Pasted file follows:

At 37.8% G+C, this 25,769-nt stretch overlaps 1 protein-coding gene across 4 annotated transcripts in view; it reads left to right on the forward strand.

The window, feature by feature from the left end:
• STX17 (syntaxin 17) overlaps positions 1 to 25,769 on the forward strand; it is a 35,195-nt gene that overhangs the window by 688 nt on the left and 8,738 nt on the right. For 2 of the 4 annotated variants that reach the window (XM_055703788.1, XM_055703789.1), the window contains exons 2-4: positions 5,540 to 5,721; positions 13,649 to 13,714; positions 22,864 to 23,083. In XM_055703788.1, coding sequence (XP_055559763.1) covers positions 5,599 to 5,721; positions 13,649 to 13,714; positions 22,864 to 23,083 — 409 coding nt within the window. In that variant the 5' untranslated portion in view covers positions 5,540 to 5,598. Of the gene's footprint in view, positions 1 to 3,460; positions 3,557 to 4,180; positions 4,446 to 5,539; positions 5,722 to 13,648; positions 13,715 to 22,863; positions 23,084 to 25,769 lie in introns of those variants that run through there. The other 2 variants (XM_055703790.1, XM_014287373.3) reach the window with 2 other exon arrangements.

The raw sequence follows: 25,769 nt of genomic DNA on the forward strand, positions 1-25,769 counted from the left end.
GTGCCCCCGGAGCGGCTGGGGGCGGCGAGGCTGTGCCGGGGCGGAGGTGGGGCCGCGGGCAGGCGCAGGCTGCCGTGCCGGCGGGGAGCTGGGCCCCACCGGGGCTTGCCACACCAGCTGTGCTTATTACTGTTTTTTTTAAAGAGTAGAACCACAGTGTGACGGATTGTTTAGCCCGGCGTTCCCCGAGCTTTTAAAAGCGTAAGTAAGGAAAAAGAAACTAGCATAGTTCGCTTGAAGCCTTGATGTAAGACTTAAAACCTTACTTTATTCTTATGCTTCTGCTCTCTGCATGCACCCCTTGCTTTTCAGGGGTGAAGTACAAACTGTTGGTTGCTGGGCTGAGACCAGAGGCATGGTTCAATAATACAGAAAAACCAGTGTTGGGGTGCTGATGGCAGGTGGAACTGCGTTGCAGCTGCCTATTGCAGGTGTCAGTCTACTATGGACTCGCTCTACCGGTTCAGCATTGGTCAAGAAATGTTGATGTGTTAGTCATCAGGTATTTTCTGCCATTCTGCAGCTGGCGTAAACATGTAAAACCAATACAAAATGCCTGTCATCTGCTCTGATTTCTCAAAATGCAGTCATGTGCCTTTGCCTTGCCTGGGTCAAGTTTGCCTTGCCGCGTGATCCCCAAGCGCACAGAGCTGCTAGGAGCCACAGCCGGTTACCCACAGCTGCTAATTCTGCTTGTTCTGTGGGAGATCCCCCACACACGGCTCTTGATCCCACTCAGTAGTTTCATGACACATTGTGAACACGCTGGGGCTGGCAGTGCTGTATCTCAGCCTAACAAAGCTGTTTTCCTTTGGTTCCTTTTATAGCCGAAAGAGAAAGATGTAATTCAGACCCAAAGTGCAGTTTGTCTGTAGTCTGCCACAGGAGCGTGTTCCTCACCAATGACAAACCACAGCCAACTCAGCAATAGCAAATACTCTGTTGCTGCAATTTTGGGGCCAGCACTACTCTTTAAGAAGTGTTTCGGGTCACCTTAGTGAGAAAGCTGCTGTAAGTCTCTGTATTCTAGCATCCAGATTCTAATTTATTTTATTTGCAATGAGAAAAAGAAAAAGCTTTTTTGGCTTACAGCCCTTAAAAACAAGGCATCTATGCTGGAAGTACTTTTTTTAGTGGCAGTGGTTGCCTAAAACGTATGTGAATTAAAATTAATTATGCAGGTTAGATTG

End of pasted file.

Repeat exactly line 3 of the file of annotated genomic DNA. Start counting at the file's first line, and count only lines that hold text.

• STX17 (syntaxin 17) overlaps positions 1 to 25,769 on the forward strand; it is a 35,195-nt gene that overhangs the window by 688 nt on the left and 8,738 nt on the right. For 2 of the 4 annotated variants that reach the window (XM_055703788.1, XM_055703789.1), the window contains exons 2-4: positions 5,540 to 5,721; positions 13,649 to 13,714; positions 22,864 to 23,083. In XM_055703788.1, coding sequence (XP_055559763.1) covers positions 5,599 to 5,721; positions 13,649 to 13,714; positions 22,864 to 23,083 — 409 coding nt within the window. In that variant the 5' untranslated portion in view covers positions 5,540 to 5,598. Of the gene's footprint in view, positions 1 to 3,460; positions 3,557 to 4,180; positions 4,446 to 5,539; positions 5,722 to 13,648; positions 13,715 to 22,863; positions 23,084 to 25,769 lie in introns of those variants that run through there. The other 2 variants (XM_055703790.1, XM_014287373.3) reach the window with 2 other exon arrangements.